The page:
Libby 'Told a Dumb Lie,' Prosecutor Says in Closing Argument
Wednesday, February 21, 2007
Vice President Cheney's former chief of staff lied to investigators about his role in leaking a CIA officer's identity in order to keep his job and protect the White House from political embarrassment, prosecutors told jurors yesterday in the closing arguments of I. Lewis "Scooter" Libby's perjury trial.
Pointing to a courtroom screen showing eight witnesses who contradicted Libby, Special Counsel Patrick J. Fitzgerald said it was no coincidence that Bush administration colleagues and reporters recalled Libby as intensely focused on undercover CIA officer Valerie Plame early in the summer of 2003, as her husband was publicly challenging the White House's rationale for going to war in Iraq.
"This is something important, something he was focused on, something he was angry about," Fitzgerald said. "He had a motive to lie, and . . . he stole the truth from the justice system."
Libby "told a dumb lie and got caught" when leak investigators refused to go away, Fitzgerald said. He added that Libby's lies had "left a cloud over the vice president" because Cheney's role in the leak remained unclear.
But two defense attorneys argued that Libby was a harried and hardworking public servant who was guilty only of forgetfulness about a relatively insignificant matter given his pressure-cooker job.
In impassioned, and at times disjointed arguments, the defense lawyers drew attention to numerous witnesses who had faulty or questionable memories and conflicting recollections. They said it was unfair to assume that the witnesses had made honest mistakes but that Libby's untruths were deliberate.
"If you're not sure, that's not guilty," said attorney Theodore Wells Jr. "It's impossible to say with any degree of certainty that Mr. Libby is engaged in intentional lying."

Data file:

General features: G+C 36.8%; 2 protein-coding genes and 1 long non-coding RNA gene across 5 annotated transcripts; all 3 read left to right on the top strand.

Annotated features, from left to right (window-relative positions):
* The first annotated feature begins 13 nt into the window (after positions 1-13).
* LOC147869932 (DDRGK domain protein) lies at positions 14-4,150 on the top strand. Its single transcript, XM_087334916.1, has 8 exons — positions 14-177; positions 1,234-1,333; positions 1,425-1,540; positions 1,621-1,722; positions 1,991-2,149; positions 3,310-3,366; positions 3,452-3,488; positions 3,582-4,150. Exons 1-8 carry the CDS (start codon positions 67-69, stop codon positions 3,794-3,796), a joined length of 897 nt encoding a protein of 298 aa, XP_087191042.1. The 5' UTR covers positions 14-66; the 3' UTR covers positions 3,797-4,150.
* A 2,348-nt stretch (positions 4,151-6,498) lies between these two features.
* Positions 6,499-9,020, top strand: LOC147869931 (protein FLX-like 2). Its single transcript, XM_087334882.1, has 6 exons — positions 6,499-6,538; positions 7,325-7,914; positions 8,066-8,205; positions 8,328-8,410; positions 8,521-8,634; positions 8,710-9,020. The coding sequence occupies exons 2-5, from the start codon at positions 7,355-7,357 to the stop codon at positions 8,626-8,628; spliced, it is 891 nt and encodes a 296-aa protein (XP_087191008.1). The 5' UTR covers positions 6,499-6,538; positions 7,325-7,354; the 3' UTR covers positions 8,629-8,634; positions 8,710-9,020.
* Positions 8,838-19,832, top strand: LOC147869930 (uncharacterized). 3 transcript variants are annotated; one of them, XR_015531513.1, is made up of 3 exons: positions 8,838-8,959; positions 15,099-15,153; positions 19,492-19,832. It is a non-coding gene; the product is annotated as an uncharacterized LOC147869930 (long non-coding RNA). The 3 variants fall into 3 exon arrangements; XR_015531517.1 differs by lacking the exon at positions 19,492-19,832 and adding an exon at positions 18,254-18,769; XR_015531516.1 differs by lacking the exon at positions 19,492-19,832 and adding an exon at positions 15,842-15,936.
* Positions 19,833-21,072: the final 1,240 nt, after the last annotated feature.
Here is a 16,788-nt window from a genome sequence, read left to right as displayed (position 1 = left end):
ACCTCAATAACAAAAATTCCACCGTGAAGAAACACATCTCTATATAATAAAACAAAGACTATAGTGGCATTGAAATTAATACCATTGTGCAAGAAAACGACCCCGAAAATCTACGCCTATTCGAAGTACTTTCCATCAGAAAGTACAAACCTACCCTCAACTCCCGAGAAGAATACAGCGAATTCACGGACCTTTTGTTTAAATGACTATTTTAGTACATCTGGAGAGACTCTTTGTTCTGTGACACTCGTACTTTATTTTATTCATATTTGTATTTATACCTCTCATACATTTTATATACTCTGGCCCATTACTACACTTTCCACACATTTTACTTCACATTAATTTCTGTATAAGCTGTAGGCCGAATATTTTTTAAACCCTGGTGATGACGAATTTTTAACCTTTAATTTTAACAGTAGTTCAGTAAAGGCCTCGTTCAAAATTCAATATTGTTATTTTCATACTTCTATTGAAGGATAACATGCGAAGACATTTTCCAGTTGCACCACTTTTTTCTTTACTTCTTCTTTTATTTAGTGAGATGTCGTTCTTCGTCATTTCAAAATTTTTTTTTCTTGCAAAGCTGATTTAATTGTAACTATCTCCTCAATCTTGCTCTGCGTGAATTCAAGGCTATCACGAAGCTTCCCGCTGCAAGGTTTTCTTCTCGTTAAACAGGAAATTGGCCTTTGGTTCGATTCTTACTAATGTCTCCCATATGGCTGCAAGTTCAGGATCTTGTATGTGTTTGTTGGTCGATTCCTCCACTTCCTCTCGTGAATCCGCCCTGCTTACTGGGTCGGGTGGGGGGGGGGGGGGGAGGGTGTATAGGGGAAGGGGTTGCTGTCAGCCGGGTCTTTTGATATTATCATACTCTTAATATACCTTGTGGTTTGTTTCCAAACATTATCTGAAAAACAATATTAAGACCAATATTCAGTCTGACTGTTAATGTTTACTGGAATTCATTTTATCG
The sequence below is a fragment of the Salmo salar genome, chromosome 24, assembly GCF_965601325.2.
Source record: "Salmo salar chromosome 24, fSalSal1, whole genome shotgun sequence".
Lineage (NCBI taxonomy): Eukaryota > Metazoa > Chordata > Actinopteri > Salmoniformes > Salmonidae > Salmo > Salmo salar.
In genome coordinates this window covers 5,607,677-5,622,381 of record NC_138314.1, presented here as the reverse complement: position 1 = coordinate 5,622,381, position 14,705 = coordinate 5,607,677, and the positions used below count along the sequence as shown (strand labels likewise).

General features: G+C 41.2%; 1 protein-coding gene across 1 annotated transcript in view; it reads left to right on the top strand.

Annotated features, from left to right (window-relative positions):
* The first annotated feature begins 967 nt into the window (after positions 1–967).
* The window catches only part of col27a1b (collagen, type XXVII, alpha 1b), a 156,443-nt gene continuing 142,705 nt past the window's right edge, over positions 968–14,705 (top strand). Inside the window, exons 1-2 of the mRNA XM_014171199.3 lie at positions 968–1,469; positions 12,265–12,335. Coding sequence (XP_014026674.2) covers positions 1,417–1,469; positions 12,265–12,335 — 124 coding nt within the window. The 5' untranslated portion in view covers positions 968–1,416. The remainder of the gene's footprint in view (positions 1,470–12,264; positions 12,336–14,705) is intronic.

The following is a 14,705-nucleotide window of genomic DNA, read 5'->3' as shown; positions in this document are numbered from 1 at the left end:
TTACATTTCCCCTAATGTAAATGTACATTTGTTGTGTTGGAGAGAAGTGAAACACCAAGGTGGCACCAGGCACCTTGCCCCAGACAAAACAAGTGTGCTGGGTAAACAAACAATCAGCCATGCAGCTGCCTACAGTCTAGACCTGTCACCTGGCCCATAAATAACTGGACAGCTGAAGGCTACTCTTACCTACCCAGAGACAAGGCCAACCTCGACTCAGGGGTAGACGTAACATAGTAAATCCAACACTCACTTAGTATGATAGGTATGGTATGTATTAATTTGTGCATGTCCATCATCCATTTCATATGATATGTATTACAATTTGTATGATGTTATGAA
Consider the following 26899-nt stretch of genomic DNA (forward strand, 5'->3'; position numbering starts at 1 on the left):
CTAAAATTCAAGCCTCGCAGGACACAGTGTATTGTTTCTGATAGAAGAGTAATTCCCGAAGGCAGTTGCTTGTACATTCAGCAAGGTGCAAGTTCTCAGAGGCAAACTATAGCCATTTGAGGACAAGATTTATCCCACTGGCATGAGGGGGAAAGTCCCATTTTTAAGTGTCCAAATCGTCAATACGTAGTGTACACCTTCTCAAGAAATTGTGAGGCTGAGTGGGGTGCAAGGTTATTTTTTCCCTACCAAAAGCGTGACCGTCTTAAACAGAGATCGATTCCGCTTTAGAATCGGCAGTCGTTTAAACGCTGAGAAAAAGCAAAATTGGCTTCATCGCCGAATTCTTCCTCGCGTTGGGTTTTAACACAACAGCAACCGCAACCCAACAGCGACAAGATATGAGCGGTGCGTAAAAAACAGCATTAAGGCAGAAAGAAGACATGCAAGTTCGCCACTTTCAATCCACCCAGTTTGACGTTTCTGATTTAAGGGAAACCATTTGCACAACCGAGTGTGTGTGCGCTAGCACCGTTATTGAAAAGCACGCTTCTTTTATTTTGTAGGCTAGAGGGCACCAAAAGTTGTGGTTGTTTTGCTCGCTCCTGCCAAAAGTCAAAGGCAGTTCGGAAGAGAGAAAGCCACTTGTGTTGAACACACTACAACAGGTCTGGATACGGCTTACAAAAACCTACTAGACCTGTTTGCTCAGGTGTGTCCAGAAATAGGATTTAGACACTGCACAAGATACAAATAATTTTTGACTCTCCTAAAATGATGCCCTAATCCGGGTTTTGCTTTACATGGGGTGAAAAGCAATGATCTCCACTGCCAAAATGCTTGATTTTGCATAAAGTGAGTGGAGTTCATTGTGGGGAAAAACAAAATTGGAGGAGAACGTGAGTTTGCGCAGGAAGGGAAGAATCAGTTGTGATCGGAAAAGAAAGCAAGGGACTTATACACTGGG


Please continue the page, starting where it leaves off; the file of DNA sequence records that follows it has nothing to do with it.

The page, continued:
Libby is charged with five felonies: two counts of lying to FBI agents, two counts of perjuring himself in grand jury testimony and one count of obstructing the federal probe into whether Bush administration officials illegally leaked classified information by disclosing Plame's identity to reporters.
They say Libby lied when he told investigators he learned about Plame from NBC's Tim Russert and passed it along as unconfirmed gossip.
Libby has pleaded not guilty, contending he inaccurately remembered conversations that he recounted to FBI agents and a grand jury. No one is charged with the leak itself.
The 12-member jury will receive instructions from presiding U.S. District Judge Reggie B. Walton early today about how to weigh the high-profile case against Libby. Jurors are expected to begin deliberations before noon.
Plame is married to former ambassador Joseph C. Wilson IV, whose accusations in 2003 that the Bush administration twisted intelligence to justify the war with Iraq set in motion events leading to the leak of his wife's name in a syndicated column by Robert Novak. Wilson's claims infuriated Cheney and others in the White House, and Cheney deputized Libby to contact reporters and rebut Wilson's claims.